// need to pass relevant arguments related to the event triggered
      public void onObjectReady(String title);
      // or when data has been loaded
      public void onDataLoaded(SomeData data);
  }
}

With the interface defined, we need to setup a listener variable to store a particular implementation of the callbacks which will be defined by the owner.

2. Create Listener Setter

In the child object, we need to define an instance variable for an implementation of the listener:

public class MyCustomObject {
    // ...

    // Step 2 - This variable represents the listener passed in by the owning object
    // The listener must implement the events interface and passes messages up to the parent.
    private MyCustomObjectListener listener;
}

as well as a "setter" which allows the listener callbacks to be defined in the parent object:

public class MyCustomObject {
    // Constructor where listener events are ignored
    public MyCustomObject() {
        // set null or default listener or accept as argument to constructor
        this.listener = null; 
    }
	
    // Assign the listener implementing events interface that will receive the events
    public void setCustomObjectListener(MyCustomObjectListener listener) {
        this.listener = listener;
    }
}

This allows the parent object to pass in an implementation of the listener after this child object is created similar to how the button accepts the click listener.

3. Implement Listener Callback

Now that we have created the setters, the parent object can construct and set callbacks for the child object:

public class MyParentActivity extends Activity {
    @Override
    protected void onCreate(Bundle savedInstanceState) {
    	// ...
    	// Create the custom object
    	MyCustomObject object = new MyCustomObject();
    	// Step 4 - Setup the listener for this object
    	object.setCustomObjectListener(new MyCustomObject.MyCustomObjectListener() {
    		@Override
    		public void onObjectReady(String title) {
    		    // Code to handle object ready
    		}
    		
    		@Override
    		public void onDataLoaded(SomeData data) {
    		    // Code to handle data loaded from network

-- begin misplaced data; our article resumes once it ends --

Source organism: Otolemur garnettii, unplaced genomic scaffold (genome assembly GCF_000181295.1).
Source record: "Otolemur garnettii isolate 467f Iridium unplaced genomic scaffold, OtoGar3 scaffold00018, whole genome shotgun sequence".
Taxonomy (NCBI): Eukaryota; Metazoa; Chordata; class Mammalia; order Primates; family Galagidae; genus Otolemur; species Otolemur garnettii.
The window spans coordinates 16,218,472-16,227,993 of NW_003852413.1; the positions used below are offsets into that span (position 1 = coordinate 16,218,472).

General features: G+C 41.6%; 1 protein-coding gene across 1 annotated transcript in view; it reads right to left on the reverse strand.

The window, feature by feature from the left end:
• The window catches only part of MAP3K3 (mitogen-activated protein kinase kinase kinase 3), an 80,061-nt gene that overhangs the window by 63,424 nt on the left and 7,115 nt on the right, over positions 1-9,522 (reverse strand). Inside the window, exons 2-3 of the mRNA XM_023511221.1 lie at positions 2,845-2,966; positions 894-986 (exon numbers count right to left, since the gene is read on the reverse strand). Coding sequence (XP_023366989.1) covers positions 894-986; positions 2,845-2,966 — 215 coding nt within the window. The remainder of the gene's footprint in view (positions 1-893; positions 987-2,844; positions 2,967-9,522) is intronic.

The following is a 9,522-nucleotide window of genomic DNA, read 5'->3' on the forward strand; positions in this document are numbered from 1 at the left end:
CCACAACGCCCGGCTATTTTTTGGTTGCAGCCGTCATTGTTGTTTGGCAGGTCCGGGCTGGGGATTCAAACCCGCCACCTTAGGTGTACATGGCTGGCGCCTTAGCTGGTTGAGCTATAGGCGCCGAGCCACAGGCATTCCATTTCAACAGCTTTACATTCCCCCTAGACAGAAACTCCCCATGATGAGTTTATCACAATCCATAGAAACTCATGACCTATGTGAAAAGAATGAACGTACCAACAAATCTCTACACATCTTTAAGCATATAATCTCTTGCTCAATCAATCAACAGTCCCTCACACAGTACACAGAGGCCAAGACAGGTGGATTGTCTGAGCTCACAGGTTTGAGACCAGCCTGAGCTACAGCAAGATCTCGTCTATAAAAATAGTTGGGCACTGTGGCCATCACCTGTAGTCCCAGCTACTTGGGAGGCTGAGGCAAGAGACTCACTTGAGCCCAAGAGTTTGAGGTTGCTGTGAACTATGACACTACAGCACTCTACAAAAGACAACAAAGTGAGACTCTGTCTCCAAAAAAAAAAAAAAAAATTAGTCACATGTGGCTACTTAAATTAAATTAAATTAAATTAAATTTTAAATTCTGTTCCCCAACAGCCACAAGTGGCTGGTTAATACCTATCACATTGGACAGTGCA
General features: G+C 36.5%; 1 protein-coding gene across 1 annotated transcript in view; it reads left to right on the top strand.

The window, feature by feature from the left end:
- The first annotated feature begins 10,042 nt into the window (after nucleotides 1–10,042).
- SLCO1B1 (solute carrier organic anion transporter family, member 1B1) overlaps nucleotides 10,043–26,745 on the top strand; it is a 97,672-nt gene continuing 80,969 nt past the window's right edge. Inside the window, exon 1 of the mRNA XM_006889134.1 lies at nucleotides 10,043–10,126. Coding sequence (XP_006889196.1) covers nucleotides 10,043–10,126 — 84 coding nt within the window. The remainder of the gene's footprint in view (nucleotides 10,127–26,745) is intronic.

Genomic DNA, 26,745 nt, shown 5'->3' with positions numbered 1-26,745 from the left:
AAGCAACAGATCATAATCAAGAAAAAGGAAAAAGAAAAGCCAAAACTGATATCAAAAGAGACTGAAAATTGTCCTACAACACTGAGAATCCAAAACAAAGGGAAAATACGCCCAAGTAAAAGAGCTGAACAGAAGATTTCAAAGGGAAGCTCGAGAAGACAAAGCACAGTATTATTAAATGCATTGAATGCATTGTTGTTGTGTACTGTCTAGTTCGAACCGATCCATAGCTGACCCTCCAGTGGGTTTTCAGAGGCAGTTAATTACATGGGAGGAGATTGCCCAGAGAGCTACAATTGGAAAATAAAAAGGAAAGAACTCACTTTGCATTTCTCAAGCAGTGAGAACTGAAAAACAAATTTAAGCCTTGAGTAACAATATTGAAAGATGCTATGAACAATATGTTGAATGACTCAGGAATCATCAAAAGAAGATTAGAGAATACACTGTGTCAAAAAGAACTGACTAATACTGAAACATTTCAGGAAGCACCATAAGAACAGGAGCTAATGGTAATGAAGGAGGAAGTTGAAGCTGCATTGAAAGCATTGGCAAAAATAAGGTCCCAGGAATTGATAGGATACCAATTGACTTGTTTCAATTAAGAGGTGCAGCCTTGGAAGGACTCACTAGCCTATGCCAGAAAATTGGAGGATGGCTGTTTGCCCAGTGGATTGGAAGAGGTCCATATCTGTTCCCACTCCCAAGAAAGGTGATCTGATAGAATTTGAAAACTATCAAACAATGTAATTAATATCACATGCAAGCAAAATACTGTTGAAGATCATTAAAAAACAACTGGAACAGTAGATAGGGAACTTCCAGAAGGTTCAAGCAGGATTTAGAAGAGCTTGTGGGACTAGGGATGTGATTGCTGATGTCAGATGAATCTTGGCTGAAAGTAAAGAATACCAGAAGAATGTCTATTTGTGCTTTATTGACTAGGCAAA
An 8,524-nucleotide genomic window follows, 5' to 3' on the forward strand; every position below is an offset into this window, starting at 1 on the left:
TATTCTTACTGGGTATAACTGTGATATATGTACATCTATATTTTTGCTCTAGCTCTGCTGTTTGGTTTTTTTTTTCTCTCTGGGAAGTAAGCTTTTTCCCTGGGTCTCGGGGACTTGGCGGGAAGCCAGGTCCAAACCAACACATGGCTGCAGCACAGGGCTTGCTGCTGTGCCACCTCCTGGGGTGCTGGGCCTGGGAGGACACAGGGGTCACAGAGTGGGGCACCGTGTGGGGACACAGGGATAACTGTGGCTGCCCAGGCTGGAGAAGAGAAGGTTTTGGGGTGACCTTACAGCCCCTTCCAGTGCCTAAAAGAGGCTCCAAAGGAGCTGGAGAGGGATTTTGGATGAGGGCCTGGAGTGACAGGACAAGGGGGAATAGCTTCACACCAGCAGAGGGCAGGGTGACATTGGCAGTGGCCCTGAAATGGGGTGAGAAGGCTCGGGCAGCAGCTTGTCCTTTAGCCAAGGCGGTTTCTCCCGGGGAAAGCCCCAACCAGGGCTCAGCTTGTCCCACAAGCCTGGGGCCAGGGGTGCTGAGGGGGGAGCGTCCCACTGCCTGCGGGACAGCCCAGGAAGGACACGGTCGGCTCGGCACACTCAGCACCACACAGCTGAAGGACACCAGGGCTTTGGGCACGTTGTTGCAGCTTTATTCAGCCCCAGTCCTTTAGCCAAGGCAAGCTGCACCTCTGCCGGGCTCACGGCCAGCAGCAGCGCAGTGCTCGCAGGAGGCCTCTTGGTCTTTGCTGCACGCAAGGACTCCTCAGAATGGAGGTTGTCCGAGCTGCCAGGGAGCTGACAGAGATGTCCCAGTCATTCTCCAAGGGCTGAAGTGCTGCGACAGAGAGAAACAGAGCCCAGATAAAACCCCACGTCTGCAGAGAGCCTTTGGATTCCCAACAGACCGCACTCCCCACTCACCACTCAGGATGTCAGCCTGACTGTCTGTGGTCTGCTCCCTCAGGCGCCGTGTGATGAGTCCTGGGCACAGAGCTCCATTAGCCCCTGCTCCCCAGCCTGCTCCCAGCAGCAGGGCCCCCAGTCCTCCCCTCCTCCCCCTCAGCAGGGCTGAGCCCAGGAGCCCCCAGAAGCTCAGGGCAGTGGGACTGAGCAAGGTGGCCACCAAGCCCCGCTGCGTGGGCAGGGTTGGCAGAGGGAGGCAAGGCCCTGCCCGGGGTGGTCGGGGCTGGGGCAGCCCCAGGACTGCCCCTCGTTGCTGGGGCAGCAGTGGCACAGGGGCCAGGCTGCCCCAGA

// Use the data here!
    		}
    	});
    }
}

Here we've created the child object and passed in the callback implementation for the listener. These events can now be fired by the child object to pass the event to the parent as appropriate.

4. Trigger Listener Events

Now the child object should trigger events to the listener whenever appropriate and pass along the data to the parent object through the event. These events can be triggered when a user action is taken or when an asynchronous task such as networking or persistence is completed. For example, we will trigger the onDataLoaded(SomeData data) event once this network request comes back on the child:

public class MyCustomObject {
   // Listener defined earlier
   public interface MyCustomObjectListener {
      public void onObjectReady(String title);
      public void onDataLoaded(SomeData data);
   }
   
   // Member variable was defined earlier
   private MyCustomObjectListener listener;

    // Constructor where listener events are ignored
    public MyCustomObject() {
        // set null or default listener or accept as argument to constructor
        this.listener = null; 
        loadDataAsync();
    }
  
    // ... setter defined here as shown earlier

    public void loadDataAsync() {
        AsyncHttpClient client = new AsyncHttpClient();
        client.get("https://mycustomapi.com/data/get.json", new JsonHttpResponseHandler() {         
            @Override